6. 7. Hydrologic Cycle
  7. 8. Natural Infiltration
  8. 9. Our Mokelumne
  9. 10. Example of Erosion caused by Hydromodification
  10. 11. Natural Balance of Erosion and Deposition After Lane (1955) as cited in Rosgen (1996)
  11. 12. Environmental Benefits of LID <ul><li>Cost Effective - less treatment, less conveyance, less maintenance, less fines, etc. </li></ul><ul><li>Mitigates downstream flooding, erosion and aggradation </li></ul><ul><li>Helps control water quality </li></ul><ul><li>Preserves stream base for riparian ecosystems </li></ul><ul><li>Helps recharge groundwater </li></ul><ul><li>Preserves natural temperatures in receiving waters </li></ul><ul><li>Multifunctional: landscaping, aesthetics, native vegetation, social benefits, open space use, etc. </li></ul><ul><li>Resilient and adaptable to various climates </li></ul>
  12. 13. Functional Benefits of LID <ul><li>Treats first flush runoff </li></ul><ul><ul><li>Majority of contaminants </li></ul></ul><ul><li>Treats common small/medium-size storm </li></ul><ul><ul><li>Majority of storms </li></ul></ul><ul><li>Design includes overflow for large storms </li></ul><ul><ul><li>Conventional MS4 used as back-up </li></ul></ul><ul><li>Aesthetically pleasing </li></ul><ul><li>Easy to maintain </li></ul>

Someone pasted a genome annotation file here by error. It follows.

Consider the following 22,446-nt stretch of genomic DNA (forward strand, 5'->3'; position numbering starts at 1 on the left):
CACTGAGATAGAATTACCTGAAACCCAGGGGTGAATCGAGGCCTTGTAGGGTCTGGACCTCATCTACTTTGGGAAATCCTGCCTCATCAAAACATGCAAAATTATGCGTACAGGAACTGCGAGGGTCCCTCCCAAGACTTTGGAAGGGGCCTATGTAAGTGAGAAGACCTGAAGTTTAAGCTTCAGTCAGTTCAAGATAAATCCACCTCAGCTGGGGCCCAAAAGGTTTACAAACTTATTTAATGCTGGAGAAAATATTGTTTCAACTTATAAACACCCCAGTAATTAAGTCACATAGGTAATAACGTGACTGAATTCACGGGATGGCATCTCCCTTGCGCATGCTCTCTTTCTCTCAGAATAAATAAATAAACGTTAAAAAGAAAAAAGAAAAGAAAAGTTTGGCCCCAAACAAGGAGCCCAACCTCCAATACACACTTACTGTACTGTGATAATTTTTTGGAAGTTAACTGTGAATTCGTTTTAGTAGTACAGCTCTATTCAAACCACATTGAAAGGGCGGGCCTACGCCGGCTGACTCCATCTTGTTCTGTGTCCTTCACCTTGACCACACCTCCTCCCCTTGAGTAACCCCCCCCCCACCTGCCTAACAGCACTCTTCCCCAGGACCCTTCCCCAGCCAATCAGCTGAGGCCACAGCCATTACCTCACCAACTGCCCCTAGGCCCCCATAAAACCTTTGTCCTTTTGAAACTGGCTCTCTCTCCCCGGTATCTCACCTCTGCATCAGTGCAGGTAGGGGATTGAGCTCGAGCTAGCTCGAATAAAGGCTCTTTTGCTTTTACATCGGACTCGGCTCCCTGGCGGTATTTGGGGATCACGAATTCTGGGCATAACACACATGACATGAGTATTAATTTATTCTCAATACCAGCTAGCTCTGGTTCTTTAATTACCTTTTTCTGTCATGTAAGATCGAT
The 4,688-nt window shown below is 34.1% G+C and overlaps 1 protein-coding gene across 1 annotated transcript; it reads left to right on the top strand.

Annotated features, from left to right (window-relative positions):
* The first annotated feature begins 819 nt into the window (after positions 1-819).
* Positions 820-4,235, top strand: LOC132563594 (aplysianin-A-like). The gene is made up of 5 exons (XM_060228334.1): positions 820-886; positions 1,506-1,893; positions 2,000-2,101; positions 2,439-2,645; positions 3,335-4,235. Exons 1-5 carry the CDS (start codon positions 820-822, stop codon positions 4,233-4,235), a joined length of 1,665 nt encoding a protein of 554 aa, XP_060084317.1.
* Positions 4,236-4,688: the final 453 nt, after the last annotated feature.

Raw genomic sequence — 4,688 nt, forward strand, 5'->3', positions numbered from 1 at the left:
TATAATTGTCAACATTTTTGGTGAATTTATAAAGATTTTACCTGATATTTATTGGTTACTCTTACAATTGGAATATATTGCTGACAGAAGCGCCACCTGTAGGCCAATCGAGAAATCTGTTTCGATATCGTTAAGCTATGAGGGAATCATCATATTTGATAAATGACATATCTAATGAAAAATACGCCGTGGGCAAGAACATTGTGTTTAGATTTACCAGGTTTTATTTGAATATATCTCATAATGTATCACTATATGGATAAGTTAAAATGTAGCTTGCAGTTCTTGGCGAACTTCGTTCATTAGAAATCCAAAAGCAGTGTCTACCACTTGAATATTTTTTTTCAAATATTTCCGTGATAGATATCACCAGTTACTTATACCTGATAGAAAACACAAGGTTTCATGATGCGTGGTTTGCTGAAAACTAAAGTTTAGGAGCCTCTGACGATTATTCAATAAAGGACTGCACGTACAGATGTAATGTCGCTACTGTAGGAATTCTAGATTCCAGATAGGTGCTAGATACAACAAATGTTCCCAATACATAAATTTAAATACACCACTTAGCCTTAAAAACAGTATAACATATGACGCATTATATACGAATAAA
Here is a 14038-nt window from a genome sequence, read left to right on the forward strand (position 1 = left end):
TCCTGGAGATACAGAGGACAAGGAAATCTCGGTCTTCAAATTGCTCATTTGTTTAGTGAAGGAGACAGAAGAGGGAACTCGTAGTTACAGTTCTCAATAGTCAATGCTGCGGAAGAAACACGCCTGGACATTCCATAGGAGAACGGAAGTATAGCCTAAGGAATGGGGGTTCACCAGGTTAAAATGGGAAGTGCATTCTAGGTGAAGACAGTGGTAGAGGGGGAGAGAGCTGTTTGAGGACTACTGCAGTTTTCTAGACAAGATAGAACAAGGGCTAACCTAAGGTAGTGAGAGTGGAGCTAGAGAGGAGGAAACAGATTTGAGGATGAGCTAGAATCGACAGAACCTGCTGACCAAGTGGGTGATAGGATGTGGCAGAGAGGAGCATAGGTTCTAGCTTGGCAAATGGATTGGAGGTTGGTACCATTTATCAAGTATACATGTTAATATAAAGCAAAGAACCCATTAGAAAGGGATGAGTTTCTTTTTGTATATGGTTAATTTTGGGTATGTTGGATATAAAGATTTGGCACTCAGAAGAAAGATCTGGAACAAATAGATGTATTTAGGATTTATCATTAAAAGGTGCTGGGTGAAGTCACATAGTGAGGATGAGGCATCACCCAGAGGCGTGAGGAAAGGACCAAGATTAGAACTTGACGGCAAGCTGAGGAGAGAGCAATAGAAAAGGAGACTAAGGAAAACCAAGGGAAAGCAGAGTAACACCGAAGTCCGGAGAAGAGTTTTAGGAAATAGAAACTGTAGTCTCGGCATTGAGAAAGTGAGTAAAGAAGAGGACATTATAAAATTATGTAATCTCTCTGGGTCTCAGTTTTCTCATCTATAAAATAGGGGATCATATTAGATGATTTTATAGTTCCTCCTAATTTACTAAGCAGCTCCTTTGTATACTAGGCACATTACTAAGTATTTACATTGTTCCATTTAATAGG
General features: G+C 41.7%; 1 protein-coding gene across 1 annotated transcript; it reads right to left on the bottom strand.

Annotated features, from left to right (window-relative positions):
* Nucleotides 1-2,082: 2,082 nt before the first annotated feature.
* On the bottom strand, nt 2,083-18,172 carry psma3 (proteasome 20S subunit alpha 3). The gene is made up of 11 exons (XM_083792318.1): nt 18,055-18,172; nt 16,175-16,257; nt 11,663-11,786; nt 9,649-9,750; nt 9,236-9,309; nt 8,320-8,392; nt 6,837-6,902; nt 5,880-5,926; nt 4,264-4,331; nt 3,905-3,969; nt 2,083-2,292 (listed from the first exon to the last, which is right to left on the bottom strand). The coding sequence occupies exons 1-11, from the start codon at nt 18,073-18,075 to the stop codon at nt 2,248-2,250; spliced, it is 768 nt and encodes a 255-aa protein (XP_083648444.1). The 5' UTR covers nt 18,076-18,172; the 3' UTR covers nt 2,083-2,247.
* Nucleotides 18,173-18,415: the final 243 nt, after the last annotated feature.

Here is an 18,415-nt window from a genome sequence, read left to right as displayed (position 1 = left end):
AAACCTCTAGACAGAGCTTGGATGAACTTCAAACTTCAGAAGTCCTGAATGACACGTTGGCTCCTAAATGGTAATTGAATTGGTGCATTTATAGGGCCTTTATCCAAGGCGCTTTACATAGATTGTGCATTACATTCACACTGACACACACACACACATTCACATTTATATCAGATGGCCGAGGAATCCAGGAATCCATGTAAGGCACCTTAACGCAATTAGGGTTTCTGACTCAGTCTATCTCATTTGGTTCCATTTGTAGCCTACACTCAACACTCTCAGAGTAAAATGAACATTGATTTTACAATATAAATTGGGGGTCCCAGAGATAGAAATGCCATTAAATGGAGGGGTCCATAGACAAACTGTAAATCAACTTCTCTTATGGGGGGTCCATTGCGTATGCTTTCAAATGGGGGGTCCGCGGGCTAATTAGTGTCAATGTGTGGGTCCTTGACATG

13. 14. Ways to Mimic Natural Hydrology <ul><li>Know your natural hydrology! </li></ul><ul><li>Soil quality improvement </li></ul><ul><li>Native and drought tolerant vegetation </li></ul><ul><li>Trees </li></ul><ul><li>Maximize pervious surfaces </li></ul><ul><li>Disconnect impervious surfaces from storm drain - disconnect downspouts, rain barrels, </li></ul><ul><li>Bioretention – Rain Gardens, swales </li></ul><ul><li>Green Roofs? </li></ul>
  14. 15. LID Examples
  15. 16. The Big Challenge - Implementation <ul><li>Statewide Quantitative Standards </li></ul><ul><ul><li>TMDLs </li></ul></ul><ul><ul><li>Sizes of IMPs </li></ul></ul><ul><ul><li>Regulator-based </li></ul></ul><ul><li>Local Qualitative Standards </li></ul><ul><ul><li>Permittee-based </li></ul></ul><ul><ul><li>Matching local conditions </li></ul></ul><ul><li>The Main Need – Local Involvement </li></ul><ul><ul><li>Planning Department, Engineering Firms, Construction Firms, Landscape Architects, Environmental Consultants, Field Technicians… </li></ul></ul>